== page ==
Sediment capture in flood plains of the Mississippi River: A case study in Cat Island National Wildlife Refuge, Louisiana
Other literature type
Bentley, S. J.
(issn: 2199-899X, eissn: 2199-899X)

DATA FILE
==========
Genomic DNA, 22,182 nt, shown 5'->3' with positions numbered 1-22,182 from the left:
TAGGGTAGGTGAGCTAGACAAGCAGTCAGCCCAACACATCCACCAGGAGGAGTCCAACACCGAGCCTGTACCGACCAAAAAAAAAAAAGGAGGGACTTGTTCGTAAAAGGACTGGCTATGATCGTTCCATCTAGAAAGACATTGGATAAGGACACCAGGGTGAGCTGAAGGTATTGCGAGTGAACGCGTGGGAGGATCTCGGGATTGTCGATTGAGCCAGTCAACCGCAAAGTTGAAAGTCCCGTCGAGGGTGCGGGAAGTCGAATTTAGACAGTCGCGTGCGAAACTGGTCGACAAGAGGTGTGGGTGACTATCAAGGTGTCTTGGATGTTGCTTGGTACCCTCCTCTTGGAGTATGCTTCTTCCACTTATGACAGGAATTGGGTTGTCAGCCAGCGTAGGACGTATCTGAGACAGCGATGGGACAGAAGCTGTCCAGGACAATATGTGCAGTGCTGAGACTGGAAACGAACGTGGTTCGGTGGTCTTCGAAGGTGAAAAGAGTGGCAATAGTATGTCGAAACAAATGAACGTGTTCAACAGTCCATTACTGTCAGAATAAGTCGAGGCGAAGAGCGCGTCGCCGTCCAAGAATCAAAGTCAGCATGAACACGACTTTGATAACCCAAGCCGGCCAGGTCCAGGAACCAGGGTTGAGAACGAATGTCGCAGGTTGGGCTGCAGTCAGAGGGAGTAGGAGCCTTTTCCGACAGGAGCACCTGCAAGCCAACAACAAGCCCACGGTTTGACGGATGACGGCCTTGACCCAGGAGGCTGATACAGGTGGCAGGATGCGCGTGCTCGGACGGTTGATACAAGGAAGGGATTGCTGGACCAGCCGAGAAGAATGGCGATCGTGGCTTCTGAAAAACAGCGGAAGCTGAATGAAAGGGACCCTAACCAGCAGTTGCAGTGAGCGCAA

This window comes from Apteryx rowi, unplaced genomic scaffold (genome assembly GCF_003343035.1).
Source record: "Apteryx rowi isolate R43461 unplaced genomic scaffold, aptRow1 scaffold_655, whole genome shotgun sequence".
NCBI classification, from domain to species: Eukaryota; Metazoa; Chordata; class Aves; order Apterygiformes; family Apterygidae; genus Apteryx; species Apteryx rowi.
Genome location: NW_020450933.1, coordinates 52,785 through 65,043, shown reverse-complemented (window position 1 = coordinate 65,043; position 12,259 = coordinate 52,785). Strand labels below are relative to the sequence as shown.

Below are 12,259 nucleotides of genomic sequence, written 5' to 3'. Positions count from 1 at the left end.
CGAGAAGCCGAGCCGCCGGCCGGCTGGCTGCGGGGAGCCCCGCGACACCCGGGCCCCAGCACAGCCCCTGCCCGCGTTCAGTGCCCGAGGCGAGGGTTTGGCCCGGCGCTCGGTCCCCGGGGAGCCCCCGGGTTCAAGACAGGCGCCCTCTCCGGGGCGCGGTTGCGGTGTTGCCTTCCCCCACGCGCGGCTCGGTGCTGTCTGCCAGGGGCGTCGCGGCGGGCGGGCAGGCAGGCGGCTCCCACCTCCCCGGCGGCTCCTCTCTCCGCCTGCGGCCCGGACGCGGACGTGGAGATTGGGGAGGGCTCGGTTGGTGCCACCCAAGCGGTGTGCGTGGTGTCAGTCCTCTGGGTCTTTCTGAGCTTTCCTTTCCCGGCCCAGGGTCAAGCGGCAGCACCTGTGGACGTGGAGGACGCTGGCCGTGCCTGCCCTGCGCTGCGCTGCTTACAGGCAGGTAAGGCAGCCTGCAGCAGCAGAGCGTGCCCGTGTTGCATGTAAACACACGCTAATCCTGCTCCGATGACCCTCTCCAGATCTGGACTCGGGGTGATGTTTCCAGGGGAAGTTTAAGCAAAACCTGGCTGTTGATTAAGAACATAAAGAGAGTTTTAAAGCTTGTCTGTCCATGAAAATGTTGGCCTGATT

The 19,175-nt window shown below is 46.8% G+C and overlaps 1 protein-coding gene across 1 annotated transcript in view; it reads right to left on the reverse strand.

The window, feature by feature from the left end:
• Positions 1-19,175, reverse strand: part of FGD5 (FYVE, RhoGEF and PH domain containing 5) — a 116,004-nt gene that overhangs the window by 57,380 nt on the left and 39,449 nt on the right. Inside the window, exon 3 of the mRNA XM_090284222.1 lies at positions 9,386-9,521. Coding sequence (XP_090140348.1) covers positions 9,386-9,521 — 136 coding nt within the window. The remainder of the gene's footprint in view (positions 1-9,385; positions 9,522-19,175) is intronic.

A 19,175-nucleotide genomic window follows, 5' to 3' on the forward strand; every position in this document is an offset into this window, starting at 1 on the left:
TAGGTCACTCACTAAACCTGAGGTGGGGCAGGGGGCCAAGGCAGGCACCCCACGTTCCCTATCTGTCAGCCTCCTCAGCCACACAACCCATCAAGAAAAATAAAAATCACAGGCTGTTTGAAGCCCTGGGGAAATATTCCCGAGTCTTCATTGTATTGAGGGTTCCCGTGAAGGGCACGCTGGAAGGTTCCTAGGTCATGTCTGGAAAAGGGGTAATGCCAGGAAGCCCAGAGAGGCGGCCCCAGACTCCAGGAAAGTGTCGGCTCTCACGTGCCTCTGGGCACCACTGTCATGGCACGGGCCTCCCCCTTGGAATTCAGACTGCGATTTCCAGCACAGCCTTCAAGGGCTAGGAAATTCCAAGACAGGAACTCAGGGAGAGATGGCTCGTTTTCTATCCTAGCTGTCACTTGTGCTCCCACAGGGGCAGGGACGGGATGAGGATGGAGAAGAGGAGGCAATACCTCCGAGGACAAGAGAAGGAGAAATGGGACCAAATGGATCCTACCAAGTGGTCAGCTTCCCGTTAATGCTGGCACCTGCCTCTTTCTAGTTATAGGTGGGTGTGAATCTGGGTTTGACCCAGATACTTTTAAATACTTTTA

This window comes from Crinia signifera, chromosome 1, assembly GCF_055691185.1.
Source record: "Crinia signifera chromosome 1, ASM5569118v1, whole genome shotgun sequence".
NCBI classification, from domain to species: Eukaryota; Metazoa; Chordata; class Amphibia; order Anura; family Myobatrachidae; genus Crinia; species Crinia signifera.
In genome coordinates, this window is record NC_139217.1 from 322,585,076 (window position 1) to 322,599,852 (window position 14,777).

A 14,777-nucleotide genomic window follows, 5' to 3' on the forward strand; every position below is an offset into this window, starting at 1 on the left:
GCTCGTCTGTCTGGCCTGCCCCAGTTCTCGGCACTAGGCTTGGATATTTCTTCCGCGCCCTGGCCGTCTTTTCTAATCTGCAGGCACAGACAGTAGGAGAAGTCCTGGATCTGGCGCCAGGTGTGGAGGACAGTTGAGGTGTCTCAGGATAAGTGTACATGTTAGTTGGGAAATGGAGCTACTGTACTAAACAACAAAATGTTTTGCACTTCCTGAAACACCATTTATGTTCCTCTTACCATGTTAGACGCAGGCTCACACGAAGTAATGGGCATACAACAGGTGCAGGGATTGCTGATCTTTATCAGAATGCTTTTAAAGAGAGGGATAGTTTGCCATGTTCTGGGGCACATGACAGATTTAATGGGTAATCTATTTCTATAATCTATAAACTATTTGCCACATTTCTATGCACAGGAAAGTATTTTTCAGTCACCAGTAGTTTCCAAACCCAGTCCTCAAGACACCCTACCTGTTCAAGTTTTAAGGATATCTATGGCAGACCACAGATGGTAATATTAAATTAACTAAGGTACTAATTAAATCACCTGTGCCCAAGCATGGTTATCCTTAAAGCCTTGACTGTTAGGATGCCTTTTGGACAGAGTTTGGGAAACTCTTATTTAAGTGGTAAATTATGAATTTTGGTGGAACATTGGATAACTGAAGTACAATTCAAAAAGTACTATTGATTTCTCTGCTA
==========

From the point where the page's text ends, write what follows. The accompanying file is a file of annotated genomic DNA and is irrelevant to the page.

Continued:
To plan restoration of the Mississippi River Delta, it is imperative to know how much sediment the Mississippi River currently provides. Recent research has demonstrated that between Tarbert Landing and St Francisville on the Mississippi, as much as 67 million metric tons (Mt) per year is lost from river transport, of which ~16 Mt is muddy suspended sediment. So where does this sediment go? Two pathways for loss have been proposed: riverbed storage, and overbank deposition in regions that lack manmade levées. Cat Island National Wildlife Refuge, on the unleveed Mississippi River east bank near St Francisville, Louisiana, consists of undisturbed bottomland forest that is inundated most years by river flooding. To determine fluvial sediment accumulation rates (SAR) from flooding, pushcores 40–50 cm long were collected then dated by Pb-210 and Cs-137 geochronology. Preliminary data suggests that muddy sediment accumulation is 10–13% of muddy suspended sediment lost from river transport along this river reach.